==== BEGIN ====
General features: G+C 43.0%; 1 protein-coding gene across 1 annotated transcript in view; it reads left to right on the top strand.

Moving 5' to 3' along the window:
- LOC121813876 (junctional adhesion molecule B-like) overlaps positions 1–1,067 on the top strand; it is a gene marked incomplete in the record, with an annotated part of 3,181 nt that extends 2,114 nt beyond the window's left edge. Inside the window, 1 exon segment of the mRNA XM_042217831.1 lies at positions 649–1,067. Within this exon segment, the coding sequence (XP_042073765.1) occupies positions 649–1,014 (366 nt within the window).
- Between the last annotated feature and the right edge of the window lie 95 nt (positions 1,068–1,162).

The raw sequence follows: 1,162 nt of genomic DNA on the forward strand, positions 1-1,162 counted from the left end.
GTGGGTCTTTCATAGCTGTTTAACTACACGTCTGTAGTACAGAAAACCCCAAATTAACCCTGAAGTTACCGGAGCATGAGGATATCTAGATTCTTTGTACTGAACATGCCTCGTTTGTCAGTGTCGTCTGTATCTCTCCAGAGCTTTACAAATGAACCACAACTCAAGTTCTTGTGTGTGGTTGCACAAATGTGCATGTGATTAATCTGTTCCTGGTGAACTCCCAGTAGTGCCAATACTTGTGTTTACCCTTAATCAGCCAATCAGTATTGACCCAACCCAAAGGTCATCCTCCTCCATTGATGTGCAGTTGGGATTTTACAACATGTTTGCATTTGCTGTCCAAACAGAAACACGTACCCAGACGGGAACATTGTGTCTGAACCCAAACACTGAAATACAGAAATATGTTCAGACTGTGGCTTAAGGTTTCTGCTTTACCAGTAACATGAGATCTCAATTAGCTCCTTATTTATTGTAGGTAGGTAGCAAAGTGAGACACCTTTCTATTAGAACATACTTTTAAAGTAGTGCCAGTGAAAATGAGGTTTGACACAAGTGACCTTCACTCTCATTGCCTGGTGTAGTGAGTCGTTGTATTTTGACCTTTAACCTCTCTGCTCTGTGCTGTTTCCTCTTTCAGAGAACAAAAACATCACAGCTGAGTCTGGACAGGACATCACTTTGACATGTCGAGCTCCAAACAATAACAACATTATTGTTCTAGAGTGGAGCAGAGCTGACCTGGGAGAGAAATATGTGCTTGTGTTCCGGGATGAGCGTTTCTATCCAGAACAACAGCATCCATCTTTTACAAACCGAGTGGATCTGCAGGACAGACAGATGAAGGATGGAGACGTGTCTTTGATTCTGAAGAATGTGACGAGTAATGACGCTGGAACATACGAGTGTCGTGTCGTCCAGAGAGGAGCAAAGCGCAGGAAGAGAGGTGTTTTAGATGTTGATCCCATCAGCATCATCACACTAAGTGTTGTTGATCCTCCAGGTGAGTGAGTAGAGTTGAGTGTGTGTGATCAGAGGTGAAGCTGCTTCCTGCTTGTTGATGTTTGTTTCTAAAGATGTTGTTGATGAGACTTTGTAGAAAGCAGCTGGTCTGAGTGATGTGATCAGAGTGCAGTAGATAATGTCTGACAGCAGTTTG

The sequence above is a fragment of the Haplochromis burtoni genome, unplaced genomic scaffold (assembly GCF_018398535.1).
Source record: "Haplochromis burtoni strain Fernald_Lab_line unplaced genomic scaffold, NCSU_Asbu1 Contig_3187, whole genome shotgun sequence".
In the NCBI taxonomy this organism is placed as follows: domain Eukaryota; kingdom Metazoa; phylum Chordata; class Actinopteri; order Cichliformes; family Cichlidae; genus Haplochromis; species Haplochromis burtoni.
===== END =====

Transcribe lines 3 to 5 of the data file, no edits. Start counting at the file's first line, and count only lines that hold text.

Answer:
- LOC121813876 (junctional adhesion molecule B-like) overlaps positions 1–1,067 on the top strand; it is a gene marked incomplete in the record, with an annotated part of 3,181 nt that extends 2,114 nt beyond the window's left edge. Inside the window, 1 exon segment of the mRNA XM_042217831.1 lies at positions 649–1,067. Within this exon segment, the coding sequence (XP_042073765.1) occupies positions 649–1,014 (366 nt within the window).
- Between the last annotated feature and the right edge of the window lie 95 nt (positions 1,068–1,162).

The raw sequence follows: 1,162 nt of genomic DNA on the forward strand, positions 1-1,162 counted from the left end.